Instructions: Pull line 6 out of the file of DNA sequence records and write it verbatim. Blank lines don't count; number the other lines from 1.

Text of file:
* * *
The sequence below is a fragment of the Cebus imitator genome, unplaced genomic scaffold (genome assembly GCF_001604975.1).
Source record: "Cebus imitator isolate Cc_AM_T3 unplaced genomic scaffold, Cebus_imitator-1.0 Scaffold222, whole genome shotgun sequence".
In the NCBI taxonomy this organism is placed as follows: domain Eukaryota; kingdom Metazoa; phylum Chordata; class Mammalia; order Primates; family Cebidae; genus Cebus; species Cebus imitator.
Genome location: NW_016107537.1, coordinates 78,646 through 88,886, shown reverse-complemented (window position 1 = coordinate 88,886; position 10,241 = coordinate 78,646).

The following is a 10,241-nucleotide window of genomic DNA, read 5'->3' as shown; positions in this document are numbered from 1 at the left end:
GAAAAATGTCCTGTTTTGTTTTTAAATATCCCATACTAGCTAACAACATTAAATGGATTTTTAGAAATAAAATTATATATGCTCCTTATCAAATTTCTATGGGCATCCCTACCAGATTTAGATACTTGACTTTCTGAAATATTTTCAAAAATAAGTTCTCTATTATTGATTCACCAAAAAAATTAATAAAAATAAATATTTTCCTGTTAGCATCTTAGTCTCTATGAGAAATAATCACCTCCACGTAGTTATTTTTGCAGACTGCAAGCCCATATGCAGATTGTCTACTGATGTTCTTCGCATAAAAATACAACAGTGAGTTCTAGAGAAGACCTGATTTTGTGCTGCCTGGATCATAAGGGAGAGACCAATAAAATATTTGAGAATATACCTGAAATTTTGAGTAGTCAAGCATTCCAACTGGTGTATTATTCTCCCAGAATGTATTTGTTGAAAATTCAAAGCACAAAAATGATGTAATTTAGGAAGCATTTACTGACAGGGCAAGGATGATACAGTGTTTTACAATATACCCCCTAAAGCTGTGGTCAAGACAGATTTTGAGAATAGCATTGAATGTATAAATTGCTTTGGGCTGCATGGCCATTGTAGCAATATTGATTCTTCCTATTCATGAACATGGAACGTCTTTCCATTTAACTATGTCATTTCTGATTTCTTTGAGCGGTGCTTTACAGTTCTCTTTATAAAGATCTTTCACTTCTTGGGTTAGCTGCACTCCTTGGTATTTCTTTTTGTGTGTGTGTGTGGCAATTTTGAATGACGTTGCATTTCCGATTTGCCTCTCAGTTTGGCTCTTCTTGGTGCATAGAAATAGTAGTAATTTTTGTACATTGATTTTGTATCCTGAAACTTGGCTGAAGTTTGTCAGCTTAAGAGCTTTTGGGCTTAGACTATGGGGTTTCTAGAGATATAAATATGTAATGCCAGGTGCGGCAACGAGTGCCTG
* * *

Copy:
GAAAAATGTCCTGTTTTGTTTTTAAATATCCCATACTAGCTAACAACATTAAATGGATTTTTAGAAATAAAATTATATATGCTCCTTATCAAATTTCTATGGGCATCCCTACCAGATTTAGATACTTGACTTTCTGAAATATTTTCAAAAATAAGTTCTCTATTATTGATTCACCAAAAAAATTAATAAAAATAAATATTTTCCTGTTAGCATCTTAGTCTCTATGAGAAATAATCACCTCCACGTAGTTATTTTTGCAGACTGCAAGCCCATATGCAGATTGTCTACTGATGTTCTTCGCATAAAAATACAACAGTGAGTTCTAGAGAAGACCTGATTTTGTGCTGCCTGGATCATAAGGGAGAGACCAATAAAATATTTGAGAATATACCTGAAATTTTGAGTAGTCAAGCATTCCAACTGGTGTATTATTCTCCCAGAATGTATTTGTTGAAAATTCAAAGCACAAAAATGATGTAATTTAGGAAGCATTTACTGACAGGGCAAGGATGATACAGTGTTTTACAATATACCCCCTAAAGCTGTGGTCAAGACAGATTTTGAGAATAGCATTGAATGTATAAATTGCTTTGGGCTGCATGGCCATTGTAGCAATATTGATTCTTCCTATTCATGAACATGGAACGTCTTTCCATTTAACTATGTCATTTCTGATTTCTTTGAGCGGTGCTTTACAGTTCTCTTTATAAAGATCTTTCACTTCTTGGGTTAGCTGCACTCCTTGGTATTTCTTTTTGTGTGTGTGTGTGGCAATTTTGAATGACGTTGCATTTCCGATTTGCCTCTCAGTTTGGCTCTTCTTGGTGCATAGAAATAGTAGTAATTTTTGTACATTGATTTTGTATCCTGAAACTTGGCTGAAGTTTGTCAGCTTAAGAGCTTTTGGGCTTAGACTATGGGGTTTCTAGAGATATAAATATGTAATGCCAGGTGCGGCAACGAGTGCCTG